I was sentenced to ride in the lowest class of train in India at the beginning
of the hot-hot-hot season. Brace yourself, I told myself, this is going
As my heartbeat and breathing returned
to normal, my eyes slowly adjusted to the dim light inside the train.
Where am I? I pulled my bag into the first of the nine open-ended compartments
of the car.
Indian “General Sleeper” trains
consist of compartments of two rows of three tiers of sleeping planks
(triple-tiered bunk beds) facing each other with two other berths facing
them so that eight people share a small cabin. In theory each car sleeps
77 people, but in reality they can get much more crowded.
I looked for a place to sit down. “That
seat is taken,” a man about 65 told me, “but you can sit down.”
I thanked him and sat down.
He wasn't doing any better than I was.
A few months ago he had booked a seat in an air-conditioned car and been
placed on a waiting list. He showed me his ticket for an air-conditioned
coach, which he had paid for. Unfortunately, he told me, he was still
on the waiting list.
Soon the conductor appeared. He explained
that we could sit in these seats for a few more hours until the train
reached Varanasi, at which time people who had paid for our seats would
board the train and occupy them. My new-found traveling companion, who
later told me that his name was Pierre the Great of Paris, told me that
during the previous night, he and his wife, for the first time in their
lives, had slept on the floor of the train. So things were going to get
rough, but just now I realized that this gentleman would look after me.
Things were fine. A few minutes later a vendor, who had somehow secured
the right to sell lunch to the passengers on the train, was passing through
the car. I requested a vegetarian lunch. He then shouted all the orders
from my cabin into his mobile phone. Those orders would be delivered to
the train a few stations up the line.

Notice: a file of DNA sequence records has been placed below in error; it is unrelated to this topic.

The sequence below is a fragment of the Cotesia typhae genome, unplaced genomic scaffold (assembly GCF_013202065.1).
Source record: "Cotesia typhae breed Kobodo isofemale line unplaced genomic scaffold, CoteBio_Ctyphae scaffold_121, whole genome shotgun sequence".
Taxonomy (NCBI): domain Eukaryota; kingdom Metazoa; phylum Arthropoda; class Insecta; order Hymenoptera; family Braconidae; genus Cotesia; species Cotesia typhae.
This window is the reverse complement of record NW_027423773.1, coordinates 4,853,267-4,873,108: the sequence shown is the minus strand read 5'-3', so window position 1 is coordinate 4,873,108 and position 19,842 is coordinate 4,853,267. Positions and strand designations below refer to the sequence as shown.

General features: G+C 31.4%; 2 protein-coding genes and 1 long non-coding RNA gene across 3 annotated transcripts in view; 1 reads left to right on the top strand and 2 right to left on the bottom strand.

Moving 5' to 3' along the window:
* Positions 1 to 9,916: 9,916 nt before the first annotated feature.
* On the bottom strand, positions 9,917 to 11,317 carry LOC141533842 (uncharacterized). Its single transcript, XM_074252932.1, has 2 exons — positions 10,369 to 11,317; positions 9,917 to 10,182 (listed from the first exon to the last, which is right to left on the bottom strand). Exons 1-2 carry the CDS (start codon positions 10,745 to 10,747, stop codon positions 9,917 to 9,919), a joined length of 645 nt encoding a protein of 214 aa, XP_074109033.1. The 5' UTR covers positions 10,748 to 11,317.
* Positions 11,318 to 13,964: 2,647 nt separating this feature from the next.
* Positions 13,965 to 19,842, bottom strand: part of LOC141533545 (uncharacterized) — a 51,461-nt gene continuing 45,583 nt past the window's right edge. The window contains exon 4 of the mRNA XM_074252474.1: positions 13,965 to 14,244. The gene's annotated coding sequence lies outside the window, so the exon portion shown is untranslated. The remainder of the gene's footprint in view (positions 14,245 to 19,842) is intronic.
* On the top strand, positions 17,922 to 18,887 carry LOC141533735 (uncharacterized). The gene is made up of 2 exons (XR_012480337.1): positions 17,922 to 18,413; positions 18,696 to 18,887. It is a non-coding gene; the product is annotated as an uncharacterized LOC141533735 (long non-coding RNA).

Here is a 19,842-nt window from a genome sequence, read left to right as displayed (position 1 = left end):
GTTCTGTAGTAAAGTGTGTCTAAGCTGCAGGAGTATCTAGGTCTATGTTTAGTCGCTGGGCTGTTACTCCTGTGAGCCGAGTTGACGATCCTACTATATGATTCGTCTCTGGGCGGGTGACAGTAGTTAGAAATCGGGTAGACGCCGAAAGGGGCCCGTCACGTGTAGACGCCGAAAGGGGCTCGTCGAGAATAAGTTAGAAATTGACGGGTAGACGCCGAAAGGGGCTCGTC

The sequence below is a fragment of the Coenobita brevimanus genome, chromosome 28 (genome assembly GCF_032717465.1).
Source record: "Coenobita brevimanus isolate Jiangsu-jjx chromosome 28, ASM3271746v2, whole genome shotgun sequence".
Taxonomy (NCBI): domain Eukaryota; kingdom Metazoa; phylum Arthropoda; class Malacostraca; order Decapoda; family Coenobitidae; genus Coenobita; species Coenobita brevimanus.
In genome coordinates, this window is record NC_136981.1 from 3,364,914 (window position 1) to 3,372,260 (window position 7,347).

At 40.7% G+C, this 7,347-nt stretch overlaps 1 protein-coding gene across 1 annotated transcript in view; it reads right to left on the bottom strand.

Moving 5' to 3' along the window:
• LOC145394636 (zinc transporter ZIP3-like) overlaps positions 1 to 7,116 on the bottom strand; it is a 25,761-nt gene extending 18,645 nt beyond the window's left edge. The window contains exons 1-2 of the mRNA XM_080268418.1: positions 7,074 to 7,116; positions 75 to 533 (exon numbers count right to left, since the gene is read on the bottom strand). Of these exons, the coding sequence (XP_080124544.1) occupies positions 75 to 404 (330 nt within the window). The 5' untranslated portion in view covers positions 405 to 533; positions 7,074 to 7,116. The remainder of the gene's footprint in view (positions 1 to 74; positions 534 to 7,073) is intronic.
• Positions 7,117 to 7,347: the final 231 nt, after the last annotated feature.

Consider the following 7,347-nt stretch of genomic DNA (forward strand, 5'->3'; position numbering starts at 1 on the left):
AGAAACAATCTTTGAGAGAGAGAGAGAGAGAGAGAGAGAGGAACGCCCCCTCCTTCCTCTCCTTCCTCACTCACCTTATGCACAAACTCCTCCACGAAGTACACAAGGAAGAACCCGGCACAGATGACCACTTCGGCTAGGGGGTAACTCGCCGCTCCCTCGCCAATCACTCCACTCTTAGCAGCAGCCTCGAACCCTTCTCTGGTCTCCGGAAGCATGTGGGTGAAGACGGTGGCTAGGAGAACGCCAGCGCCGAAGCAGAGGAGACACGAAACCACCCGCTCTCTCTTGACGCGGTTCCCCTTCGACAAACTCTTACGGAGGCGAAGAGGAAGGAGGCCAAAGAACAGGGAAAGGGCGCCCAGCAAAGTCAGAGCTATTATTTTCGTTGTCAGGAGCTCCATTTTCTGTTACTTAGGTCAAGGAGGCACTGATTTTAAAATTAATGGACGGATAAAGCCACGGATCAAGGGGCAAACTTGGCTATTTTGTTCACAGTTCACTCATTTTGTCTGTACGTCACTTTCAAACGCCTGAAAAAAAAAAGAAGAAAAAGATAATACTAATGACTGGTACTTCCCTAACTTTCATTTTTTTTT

I bought some peanuts and listened to
the old man tell his story. He and his wife were, just now, returning
from Haridwar, where they had joined the largest religious gathering of
human beings on planet earth for a celebration that occurs every 12 years
to mark the auspicious deeds of Lord Vishnu. They call it the Kumbha Mela.
“Did you see the naked sadhus and
naga babas?” I asked.
“We did not go there to see naked
people,” he said with the same humor and seriousness that he said
everything. “We went there to bathe in the holy river Ganges.”
“There I think that the river is
“Yes, very clean.”
Now he was returning to his home in Calcutta
which would be, if things went well, require only one more night and one
more day on the train. I asked him how life in Calcutta was for him.
“Noisy, polluted, crowded, and dirty,”
he said. He was the first person I had ever met from Calcutta who spoke
“But,” I said, “I sense
that you are somehow happy.” He had a very serene way of carrying
“When I reach my home, my daughter's
children will come to see their grandfather. When I see them my heart
will fill and overflow with love and happiness.” He was serious.
He had arranged a marriage for his daughter.
“We are Brahman's,” he said, referring to his status as a
member of India's highest caste. “If I hadn't found a suitable Brahman
for her, the other relatives would have stopped talking to us.”
“Is she happy?”
“And your wife?”
He told me that before their marriage
he and his wife had never seen or talked to each other, but that now they
had been together for 45 years.
“And it's okay?”
“If she says something bad to me,
later she cries,” he told me. “She is always with me, looking
after me. Now you see who she is, but when we were married she was very,
“Of course.” She was fat,